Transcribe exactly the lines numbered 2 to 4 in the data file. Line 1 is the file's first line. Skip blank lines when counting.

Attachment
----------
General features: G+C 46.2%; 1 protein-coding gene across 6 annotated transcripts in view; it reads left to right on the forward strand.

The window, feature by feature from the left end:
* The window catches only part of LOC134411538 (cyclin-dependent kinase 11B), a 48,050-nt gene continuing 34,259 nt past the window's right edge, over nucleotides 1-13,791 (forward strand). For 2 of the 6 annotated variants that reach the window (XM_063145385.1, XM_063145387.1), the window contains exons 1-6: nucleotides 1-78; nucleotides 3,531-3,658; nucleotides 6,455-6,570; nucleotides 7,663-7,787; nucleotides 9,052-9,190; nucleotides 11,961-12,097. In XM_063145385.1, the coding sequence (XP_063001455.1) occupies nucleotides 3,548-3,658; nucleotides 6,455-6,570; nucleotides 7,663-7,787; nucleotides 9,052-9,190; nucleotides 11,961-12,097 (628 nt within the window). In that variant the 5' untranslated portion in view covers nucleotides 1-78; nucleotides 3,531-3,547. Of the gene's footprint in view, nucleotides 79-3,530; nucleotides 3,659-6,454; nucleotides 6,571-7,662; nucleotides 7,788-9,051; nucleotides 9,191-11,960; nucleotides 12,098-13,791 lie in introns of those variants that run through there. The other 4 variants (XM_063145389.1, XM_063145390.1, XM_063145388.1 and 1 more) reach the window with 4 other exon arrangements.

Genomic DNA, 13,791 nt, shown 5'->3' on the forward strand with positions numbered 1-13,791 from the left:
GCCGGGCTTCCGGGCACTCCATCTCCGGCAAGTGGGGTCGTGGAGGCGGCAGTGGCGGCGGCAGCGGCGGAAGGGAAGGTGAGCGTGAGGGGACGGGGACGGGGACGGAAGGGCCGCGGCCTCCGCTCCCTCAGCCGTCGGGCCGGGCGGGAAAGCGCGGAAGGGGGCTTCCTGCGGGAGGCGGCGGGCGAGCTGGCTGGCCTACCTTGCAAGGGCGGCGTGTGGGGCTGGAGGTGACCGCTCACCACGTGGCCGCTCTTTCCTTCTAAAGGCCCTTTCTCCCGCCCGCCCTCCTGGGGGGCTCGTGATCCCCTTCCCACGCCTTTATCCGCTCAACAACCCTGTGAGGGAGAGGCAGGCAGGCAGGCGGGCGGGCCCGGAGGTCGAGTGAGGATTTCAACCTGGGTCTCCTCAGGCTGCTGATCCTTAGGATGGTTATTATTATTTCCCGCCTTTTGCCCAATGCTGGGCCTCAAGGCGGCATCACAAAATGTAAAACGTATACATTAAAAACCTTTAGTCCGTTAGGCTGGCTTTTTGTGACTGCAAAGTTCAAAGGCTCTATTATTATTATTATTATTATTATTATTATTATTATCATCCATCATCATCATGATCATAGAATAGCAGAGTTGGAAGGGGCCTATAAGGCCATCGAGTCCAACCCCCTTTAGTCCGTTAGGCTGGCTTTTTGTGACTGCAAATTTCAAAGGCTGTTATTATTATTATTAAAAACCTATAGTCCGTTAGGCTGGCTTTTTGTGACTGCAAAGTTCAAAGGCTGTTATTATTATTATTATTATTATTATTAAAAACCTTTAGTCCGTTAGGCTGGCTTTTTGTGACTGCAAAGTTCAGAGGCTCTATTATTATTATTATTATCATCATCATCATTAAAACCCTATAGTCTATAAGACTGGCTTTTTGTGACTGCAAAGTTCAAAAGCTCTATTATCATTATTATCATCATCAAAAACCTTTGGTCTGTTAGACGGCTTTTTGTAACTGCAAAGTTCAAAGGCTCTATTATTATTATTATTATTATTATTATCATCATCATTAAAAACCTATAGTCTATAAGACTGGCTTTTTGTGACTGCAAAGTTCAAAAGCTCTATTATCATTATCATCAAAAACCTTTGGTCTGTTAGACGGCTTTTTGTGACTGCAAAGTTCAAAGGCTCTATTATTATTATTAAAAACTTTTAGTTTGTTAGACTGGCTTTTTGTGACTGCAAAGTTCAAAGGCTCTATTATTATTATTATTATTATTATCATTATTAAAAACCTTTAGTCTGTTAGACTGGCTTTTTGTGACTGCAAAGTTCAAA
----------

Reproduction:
The window, feature by feature from the left end:
* The window catches only part of LOC134411538 (cyclin-dependent kinase 11B), a 48,050-nt gene continuing 34,259 nt past the window's right edge, over nucleotides 1-13,791 (forward strand). For 2 of the 6 annotated variants that reach the window (XM_063145385.1, XM_063145387.1), the window contains exons 1-6: nucleotides 1-78; nucleotides 3,531-3,658; nucleotides 6,455-6,570; nucleotides 7,663-7,787; nucleotides 9,052-9,190; nucleotides 11,961-12,097. In XM_063145385.1, the coding sequence (XP_063001455.1) occupies nucleotides 3,548-3,658; nucleotides 6,455-6,570; nucleotides 7,663-7,787; nucleotides 9,052-9,190; nucleotides 11,961-12,097 (628 nt within the window). In that variant the 5' untranslated portion in view covers nucleotides 1-78; nucleotides 3,531-3,547. Of the gene's footprint in view, nucleotides 79-3,530; nucleotides 3,659-6,454; nucleotides 6,571-7,662; nucleotides 7,788-9,051; nucleotides 9,191-11,960; nucleotides 12,098-13,791 lie in introns of those variants that run through there. The other 4 variants (XM_063145389.1, XM_063145390.1, XM_063145388.1 and 1 more) reach the window with 4 other exon arrangements.

Genomic DNA, 13,791 nt, shown 5'->3' on the forward strand with positions numbered 1-13,791 from the left: